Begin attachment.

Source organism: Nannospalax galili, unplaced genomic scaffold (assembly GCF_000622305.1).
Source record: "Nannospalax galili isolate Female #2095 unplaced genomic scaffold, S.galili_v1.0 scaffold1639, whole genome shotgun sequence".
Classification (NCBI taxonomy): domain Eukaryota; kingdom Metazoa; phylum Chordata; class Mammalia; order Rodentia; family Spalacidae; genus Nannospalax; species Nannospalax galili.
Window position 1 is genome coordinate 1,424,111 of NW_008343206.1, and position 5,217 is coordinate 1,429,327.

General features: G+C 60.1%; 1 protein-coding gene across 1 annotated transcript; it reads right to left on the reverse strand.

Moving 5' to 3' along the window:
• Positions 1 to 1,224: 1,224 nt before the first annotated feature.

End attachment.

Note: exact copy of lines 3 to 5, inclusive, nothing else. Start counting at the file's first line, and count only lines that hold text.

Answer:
Classification (NCBI taxonomy): domain Eukaryota; kingdom Metazoa; phylum Chordata; class Mammalia; order Rodentia; family Spalacidae; genus Nannospalax; species Nannospalax galili.
Window position 1 is genome coordinate 1,424,111 of NW_008343206.1, and position 5,217 is coordinate 1,429,327.

General features: G+C 60.1%; 1 protein-coding gene across 1 annotated transcript; it reads right to left on the reverse strand.